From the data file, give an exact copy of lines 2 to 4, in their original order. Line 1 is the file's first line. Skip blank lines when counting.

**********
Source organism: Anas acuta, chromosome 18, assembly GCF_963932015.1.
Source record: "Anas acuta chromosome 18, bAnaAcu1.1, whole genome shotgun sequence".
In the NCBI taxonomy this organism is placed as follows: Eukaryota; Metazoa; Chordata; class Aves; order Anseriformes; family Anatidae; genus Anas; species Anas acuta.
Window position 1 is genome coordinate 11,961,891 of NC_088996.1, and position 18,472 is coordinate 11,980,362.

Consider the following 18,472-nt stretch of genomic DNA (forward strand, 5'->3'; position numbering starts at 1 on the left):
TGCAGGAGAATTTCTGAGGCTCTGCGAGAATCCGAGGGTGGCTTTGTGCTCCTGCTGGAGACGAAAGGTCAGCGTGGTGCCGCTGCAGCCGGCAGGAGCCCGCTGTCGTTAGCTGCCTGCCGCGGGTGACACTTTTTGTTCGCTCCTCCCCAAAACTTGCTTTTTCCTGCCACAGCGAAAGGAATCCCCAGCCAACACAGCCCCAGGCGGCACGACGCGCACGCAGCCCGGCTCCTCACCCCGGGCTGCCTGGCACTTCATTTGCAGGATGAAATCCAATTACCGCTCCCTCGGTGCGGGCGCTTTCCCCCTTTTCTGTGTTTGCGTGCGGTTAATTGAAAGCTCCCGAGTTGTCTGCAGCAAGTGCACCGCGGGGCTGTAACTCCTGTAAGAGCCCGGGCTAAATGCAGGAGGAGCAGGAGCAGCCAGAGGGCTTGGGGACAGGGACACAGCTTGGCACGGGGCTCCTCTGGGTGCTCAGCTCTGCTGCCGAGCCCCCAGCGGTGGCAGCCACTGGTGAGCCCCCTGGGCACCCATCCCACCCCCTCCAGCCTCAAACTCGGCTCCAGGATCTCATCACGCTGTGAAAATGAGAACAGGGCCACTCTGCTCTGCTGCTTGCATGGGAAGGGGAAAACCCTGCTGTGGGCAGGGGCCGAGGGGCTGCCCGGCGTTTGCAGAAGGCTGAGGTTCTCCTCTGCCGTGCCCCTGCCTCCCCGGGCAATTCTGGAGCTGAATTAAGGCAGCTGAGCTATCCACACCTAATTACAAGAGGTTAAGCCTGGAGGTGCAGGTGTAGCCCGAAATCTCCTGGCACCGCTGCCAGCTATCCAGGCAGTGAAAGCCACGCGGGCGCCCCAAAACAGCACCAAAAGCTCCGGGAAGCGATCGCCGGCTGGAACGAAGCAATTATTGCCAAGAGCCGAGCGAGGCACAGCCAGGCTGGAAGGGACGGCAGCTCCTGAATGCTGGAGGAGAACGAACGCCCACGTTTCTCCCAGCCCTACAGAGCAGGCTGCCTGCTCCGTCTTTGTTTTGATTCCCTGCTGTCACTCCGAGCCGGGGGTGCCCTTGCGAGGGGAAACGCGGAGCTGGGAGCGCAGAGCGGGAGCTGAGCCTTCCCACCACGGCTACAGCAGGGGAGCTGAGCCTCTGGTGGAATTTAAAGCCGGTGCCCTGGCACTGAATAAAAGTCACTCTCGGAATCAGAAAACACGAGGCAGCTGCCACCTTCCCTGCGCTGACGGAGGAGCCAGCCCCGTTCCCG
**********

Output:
Source record: "Anas acuta chromosome 18, bAnaAcu1.1, whole genome shotgun sequence".
In the NCBI taxonomy this organism is placed as follows: Eukaryota; Metazoa; Chordata; class Aves; order Anseriformes; family Anatidae; genus Anas; species Anas acuta.
Window position 1 is genome coordinate 11,961,891 of NC_088996.1, and position 18,472 is coordinate 11,980,362.